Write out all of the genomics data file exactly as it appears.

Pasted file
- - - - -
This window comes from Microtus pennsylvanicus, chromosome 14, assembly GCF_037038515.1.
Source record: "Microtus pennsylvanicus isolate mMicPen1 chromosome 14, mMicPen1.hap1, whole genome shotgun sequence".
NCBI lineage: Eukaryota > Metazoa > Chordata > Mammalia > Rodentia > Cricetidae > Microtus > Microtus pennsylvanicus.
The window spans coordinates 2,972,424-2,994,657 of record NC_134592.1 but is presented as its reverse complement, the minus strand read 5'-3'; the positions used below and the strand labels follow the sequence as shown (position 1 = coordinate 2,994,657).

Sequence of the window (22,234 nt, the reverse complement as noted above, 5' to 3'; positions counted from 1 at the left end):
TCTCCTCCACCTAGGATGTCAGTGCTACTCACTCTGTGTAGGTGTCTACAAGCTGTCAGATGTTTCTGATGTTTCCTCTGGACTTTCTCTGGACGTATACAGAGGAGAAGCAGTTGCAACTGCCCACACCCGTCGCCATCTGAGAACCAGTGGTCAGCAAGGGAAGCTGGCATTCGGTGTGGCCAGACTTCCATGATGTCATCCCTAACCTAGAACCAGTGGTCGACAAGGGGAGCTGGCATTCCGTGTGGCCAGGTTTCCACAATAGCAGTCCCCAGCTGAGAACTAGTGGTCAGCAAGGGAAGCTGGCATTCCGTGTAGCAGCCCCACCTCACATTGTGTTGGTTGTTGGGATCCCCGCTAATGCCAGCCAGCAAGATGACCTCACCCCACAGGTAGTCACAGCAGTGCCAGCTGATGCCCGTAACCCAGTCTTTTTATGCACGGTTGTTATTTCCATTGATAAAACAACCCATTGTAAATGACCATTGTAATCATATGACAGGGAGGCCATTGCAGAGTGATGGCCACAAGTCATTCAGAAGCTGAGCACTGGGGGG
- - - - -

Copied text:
This window comes from Microtus pennsylvanicus, chromosome 14, assembly GCF_037038515.1.
Source record: "Microtus pennsylvanicus isolate mMicPen1 chromosome 14, mMicPen1.hap1, whole genome shotgun sequence".
NCBI lineage: Eukaryota > Metazoa > Chordata > Mammalia > Rodentia > Cricetidae > Microtus > Microtus pennsylvanicus.
The window spans coordinates 2,972,424-2,994,657 of record NC_134592.1 but is presented as its reverse complement, the minus strand read 5'-3'; the positions used below and the strand labels follow the sequence as shown (position 1 = coordinate 2,994,657).

Sequence of the window (22,234 nt, the reverse complement as noted above, 5' to 3'; positions counted from 1 at the left end):
TCTCCTCCACCTAGGATGTCAGTGCTACTCACTCTGTGTAGGTGTCTACAAGCTGTCAGATGTTTCTGATGTTTCCTCTGGACTTTCTCTGGACGTATACAGAGGAGAAGCAGTTGCAACTGCCCACACCCGTCGCCATCTGAGAACCAGTGGTCAGCAAGGGAAGCTGGCATTCGGTGTGGCCAGACTTCCATGATGTCATCCCTAACCTAGAACCAGTGGTCGACAAGGGGAGCTGGCATTCCGTGTGGCCAGGTTTCCACAATAGCAGTCCCCAGCTGAGAACTAGTGGTCAGCAAGGGAAGCTGGCATTCCGTGTAGCAGCCCCACCTCACATTGTGTTGGTTGTTGGGATCCCCGCTAATGCCAGCCAGCAAGATGACCTCACCCCACAGGTAGTCACAGCAGTGCCAGCTGATGCCCGTAACCCAGTCTTTTTATGCACGGTTGTTATTTCCATTGATAAAACAACCCATTGTAAATGACCATTGTAATCATATGACAGGGAGGCCATTGCAGAGTGATGGCCACAAGTCATTCAGAAGCTGAGCACTGGGGGG